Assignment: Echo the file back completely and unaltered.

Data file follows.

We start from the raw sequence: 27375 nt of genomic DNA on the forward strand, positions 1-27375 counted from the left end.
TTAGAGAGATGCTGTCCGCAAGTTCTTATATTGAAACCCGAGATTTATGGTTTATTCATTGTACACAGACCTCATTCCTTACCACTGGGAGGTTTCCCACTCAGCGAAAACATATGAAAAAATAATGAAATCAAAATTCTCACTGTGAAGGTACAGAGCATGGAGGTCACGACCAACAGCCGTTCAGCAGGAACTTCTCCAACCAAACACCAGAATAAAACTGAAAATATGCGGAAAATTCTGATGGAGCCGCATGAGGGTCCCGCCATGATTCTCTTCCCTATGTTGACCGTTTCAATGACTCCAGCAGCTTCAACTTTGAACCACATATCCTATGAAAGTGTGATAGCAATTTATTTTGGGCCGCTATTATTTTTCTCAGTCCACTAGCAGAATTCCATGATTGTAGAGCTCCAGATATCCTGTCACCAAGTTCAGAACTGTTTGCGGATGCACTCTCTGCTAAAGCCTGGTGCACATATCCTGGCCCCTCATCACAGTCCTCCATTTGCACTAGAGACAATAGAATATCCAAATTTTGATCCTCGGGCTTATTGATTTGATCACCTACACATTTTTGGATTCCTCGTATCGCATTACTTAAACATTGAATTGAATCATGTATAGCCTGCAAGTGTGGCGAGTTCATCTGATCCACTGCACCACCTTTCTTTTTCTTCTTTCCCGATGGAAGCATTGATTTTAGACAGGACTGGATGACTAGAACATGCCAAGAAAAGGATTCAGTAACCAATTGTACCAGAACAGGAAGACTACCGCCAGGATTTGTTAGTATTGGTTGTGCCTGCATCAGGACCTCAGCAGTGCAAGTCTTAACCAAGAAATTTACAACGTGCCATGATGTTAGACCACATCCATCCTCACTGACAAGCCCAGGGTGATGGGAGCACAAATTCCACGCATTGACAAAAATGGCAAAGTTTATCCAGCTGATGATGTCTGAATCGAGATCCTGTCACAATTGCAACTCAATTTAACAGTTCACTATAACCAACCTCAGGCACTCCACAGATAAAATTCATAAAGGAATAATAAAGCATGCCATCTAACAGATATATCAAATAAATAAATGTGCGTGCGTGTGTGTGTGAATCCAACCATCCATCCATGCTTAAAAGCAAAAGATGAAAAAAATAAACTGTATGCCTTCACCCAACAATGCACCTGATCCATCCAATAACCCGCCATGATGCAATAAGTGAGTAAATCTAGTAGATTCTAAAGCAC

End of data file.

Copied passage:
We start from the raw sequence: 27375 nt of genomic DNA on the forward strand, positions 1-27375 counted from the left end.
TTAGAGAGATGCTGTCCGCAAGTTCTTATATTGAAACCCGAGATTTATGGTTTATTCATTGTACACAGACCTCATTCCTTACCACTGGGAGGTTTCCCACTCAGCGAAAACATATGAAAAAATAATGAAATCAAAATTCTCACTGTGAAGGTACAGAGCATGGAGGTCACGACCAACAGCCGTTCAGCAGGAACTTCTCCAACCAAACACCAGAATAAAACTGAAAATATGCGGAAAATTCTGATGGAGCCGCATGAGGGTCCCGCCATGATTCTCTTCCCTATGTTGACCGTTTCAATGACTCCAGCAGCTTCAACTTTGAACCACATATCCTATGAAAGTGTGATAGCAATTTATTTTGGGCCGCTATTATTTTTCTCAGTCCACTAGCAGAATTCCATGATTGTAGAGCTCCAGATATCCTGTCACCAAGTTCAGAACTGTTTGCGGATGCACTCTCTGCTAAAGCCTGGTGCACATATCCTGGCCCCTCATCACAGTCCTCCATTTGCACTAGAGACAATAGAATATCCAAATTTTGATCCTCGGGCTTATTGATTTGATCACCTACACATTTTTGGATTCCTCGTATCGCATTACTTAAACATTGAATTGAATCATGTATAGCCTGCAAGTGTGGCGAGTTCATCTGATCCACTGCACCACCTTTCTTTTTCTTCTTTCCCGATGGAAGCATTGATTTTAGACAGGACTGGATGACTAGAACATGCCAAGAAAAGGATTCAGTAACCAATTGTACCAGAACAGGAAGACTACCGCCAGGATTTGTTAGTATTGGTTGTGCCTGCATCAGGACCTCAGCAGTGCAAGTCTTAACCAAGAAATTTACAACGTGCCATGATGTTAGACCACATCCATCCTCACTGACAAGCCCAGGGTGATGGGAGCACAAATTCCACGCATTGACAAAAATGGCAAAGTTTATCCAGCTGATGATGTCTGAATCGAGATCCTGTCACAATTGCAACTCAATTTAACAGTTCACTATAACCAACCTCAGGCACTCCACAGATAAAATTCATAAAGGAATAATAAAGCATGCCATCTAACAGATATATCAAATAAATAAATGTGCGTGCGTGTGTGTGTGAATCCAACCATCCATCCATGCTTAAAAGCAAAAGATGAAAAAAATAAACTGTATGCCTTCACCCAACAATGCACCTGATCCATCCAATAACCCGCCATGATGCAATAAGTGAGTAAATCTAGTAGATTCTAAAGCAC